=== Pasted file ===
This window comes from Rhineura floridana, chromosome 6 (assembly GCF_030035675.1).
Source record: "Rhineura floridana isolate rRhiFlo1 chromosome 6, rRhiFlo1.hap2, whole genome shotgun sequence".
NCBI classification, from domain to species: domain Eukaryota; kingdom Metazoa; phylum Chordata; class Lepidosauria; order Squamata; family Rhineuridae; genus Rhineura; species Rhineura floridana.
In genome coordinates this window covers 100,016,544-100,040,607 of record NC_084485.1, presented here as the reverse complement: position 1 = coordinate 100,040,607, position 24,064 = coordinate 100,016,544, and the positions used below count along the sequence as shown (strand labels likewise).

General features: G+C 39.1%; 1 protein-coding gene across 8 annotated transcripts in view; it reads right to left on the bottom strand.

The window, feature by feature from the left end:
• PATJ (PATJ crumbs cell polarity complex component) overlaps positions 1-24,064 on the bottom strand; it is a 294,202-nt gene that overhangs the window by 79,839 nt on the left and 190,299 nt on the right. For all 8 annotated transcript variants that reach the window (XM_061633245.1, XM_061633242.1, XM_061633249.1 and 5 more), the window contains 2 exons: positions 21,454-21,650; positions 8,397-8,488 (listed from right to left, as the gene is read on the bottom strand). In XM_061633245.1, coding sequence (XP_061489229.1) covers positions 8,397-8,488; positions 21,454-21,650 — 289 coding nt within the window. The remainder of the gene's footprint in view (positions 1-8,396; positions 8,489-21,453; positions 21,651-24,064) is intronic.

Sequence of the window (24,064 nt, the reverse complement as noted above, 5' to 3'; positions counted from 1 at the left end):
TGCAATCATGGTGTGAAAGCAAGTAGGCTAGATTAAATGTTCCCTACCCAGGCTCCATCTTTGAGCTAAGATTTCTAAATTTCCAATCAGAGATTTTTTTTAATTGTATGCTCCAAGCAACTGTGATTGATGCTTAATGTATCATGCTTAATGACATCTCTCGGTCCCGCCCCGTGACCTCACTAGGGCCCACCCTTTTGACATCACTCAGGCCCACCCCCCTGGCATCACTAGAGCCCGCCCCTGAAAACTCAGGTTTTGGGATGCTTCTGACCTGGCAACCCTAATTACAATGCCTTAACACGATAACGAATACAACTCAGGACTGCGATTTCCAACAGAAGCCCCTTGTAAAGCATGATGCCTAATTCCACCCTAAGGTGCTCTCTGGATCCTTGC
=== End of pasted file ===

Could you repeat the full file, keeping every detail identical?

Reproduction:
This window comes from Rhineura floridana, chromosome 6 (assembly GCF_030035675.1).
Source record: "Rhineura floridana isolate rRhiFlo1 chromosome 6, rRhiFlo1.hap2, whole genome shotgun sequence".
NCBI classification, from domain to species: domain Eukaryota; kingdom Metazoa; phylum Chordata; class Lepidosauria; order Squamata; family Rhineuridae; genus Rhineura; species Rhineura floridana.
In genome coordinates this window covers 100,016,544-100,040,607 of record NC_084485.1, presented here as the reverse complement: position 1 = coordinate 100,040,607, position 24,064 = coordinate 100,016,544, and the positions used below count along the sequence as shown (strand labels likewise).

General features: G+C 39.1%; 1 protein-coding gene across 8 annotated transcripts in view; it reads right to left on the bottom strand.

The window, feature by feature from the left end:
• PATJ (PATJ crumbs cell polarity complex component) overlaps positions 1-24,064 on the bottom strand; it is a 294,202-nt gene that overhangs the window by 79,839 nt on the left and 190,299 nt on the right. For all 8 annotated transcript variants that reach the window (XM_061633245.1, XM_061633242.1, XM_061633249.1 and 5 more), the window contains 2 exons: positions 21,454-21,650; positions 8,397-8,488 (listed from right to left, as the gene is read on the bottom strand). In XM_061633245.1, coding sequence (XP_061489229.1) covers positions 8,397-8,488; positions 21,454-21,650 — 289 coding nt within the window. The remainder of the gene's footprint in view (positions 1-8,396; positions 8,489-21,453; positions 21,651-24,064) is intronic.

Sequence of the window (24,064 nt, the reverse complement as noted above, 5' to 3'; positions counted from 1 at the left end):
TGCAATCATGGTGTGAAAGCAAGTAGGCTAGATTAAATGTTCCCTACCCAGGCTCCATCTTTGAGCTAAGATTTCTAAATTTCCAATCAGAGATTTTTTTTAATTGTATGCTCCAAGCAACTGTGATTGATGCTTAATGTATCATGCTTAATGACATCTCTCGGTCCCGCCCCGTGACCTCACTAGGGCCCACCCTTTTGACATCACTCAGGCCCACCCCCCTGGCATCACTAGAGCCCGCCCCTGAAAACTCAGGTTTTGGGATGCTTCTGACCTGGCAACCCTAATTACAATGCCTTAACACGATAACGAATACAACTCAGGACTGCGATTTCCAACAGAAGCCCCTTGTAAAGCATGATGCCTAATTCCACCCTAAGGTGCTCTCTGGATCCTTGC